- Toric lenses — Toric lenses correct for astigmatism (blurry vision) and either myopia (nearsightedness) or hyperopia (farsightedness). They are designed with curvatures at different angles (depending on the condition) so that they stay in place and don’t rotate on the eye. They usually are weighted at the bottom and must be placed on the eyes according to an alignment line on the top of the contact. Toric lenses are made in both soft contacts and GP types.
- Bifocal lenses — Both soft contacts and GP contacts also are available in bifocal styles. These correct for both near and far vision, depending on the portion of the lens viewed through, just as bifocal glasses do.
Are Contact Lenses Right for Me?
Contact lens wear is a great alternative to glasses. Recent innovations in contact lens technology provide benefits that make it possible to improve comfort, add convenience, and even improve the health of your eyes.
Is There Any Reason I Could Not Get Contacts?
Thanks to advances in contact lens technology in recent years, there are very few people who cannot wear contact lenses. Issues such as astigmatism and presbyopia used to preclude a person from being fit for contacts. But now there are bifocal lenses for those with presbyopia and toric lenses to correct astigmatism.
Is Caring for My Contact Lenses Difficult?
Caring for today’s contact lenses is easier than ever, although users do need to be diligent to keep the lenses clean and prevent problems such as buildup of protein on the lenses. This is the basic cleaning regimen:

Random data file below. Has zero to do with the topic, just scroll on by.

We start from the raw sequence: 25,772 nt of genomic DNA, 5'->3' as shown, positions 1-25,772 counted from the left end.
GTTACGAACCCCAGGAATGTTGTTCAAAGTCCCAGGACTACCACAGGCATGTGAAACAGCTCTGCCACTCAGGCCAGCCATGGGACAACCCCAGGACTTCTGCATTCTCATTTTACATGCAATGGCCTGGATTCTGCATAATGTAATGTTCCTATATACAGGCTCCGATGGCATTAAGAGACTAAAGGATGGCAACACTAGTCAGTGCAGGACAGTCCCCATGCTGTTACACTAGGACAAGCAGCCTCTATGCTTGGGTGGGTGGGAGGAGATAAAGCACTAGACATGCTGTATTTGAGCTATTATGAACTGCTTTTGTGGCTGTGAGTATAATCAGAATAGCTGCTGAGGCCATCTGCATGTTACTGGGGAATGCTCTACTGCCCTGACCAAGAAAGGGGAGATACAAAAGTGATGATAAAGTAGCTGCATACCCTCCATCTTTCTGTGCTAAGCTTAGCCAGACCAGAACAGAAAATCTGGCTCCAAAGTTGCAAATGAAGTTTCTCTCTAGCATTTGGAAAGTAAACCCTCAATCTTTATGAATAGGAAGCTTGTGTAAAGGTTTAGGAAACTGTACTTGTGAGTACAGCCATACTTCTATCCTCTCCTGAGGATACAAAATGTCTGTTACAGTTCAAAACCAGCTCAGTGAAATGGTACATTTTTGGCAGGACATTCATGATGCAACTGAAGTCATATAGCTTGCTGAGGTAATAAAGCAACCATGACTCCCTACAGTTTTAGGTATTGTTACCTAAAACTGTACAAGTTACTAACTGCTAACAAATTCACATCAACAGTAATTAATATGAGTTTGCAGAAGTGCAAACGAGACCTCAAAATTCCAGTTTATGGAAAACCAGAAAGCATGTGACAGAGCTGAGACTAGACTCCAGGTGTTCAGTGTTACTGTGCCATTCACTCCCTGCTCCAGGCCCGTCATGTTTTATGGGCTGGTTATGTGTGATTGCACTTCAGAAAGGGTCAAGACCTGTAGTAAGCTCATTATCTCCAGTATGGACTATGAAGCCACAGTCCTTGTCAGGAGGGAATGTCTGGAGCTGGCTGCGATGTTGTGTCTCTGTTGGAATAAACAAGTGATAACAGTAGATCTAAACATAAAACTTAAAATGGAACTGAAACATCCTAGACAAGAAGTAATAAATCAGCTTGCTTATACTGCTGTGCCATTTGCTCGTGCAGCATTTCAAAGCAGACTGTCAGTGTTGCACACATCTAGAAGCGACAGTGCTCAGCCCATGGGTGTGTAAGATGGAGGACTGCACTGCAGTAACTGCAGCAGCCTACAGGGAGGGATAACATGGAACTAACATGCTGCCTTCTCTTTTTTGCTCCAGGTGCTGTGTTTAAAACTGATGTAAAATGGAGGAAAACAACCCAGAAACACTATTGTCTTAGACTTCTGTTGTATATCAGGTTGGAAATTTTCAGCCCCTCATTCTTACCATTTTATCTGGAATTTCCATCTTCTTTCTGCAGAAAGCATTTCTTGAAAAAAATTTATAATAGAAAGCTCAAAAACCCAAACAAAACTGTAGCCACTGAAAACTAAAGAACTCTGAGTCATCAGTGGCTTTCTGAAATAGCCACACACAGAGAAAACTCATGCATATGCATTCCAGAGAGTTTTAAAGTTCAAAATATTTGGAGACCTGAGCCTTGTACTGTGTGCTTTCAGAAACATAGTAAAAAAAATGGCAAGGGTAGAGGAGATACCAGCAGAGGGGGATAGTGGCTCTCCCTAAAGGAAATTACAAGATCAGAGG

- Wash your hands so you don’t transfer dirt and germs to your eyes. Dry your hands with a lint-free towel.
- Remove one lens and clean it with cleaning solution. Place the lens in the palm of your hand with a few drops of cleaning solution, and rub the lens gently with your fingertip. This removes protein buildup and other debris that may have gotten on the lens.
- Rinse the lens again to remove the loosened debris. Follow the rinse duration recommended with the cleaning solution.
- Place the lens in a clean lens case and fill with fresh cleaning solution. Don’t keep old solution. Replace it with new every time you take the lenses out.
- Repeat the process with your other lens.
How Long Does a Contact Lens Fitting Take?
At the Eye & Lasik Center, we combine your regular eye exam along with your contact lens exam. While this may seem redundant, once we test your visual acuity and the other tests to determine your eye health and whether or not you need to correct refractive errors, we then move on to contact specific tests. These include measuring your cornea to measure the curvature, measuring the pupil and iris, evaluating your tear film, among others.
An appointment usually takes around one hour.
How Many Hours per Day Can I Wear My Contact Lenses?
Some extended wear contact lenses can be worn for 30 days, day and night. But in most cases, we still recommend that our patients put their contacts in every morning and remove them (and clean them) every night before bed. This lessens the chances of eye infection and other problems with long-term contact lens wear. Plus, it is good to give your eyes a break from wearing lenses. The optimal time for wearing contact lenses is a maximum of 10-12 hours per day.
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If you have questions or would like to learn more about contact lenses, contact our office at (800) 676-5050 or request a consultation online.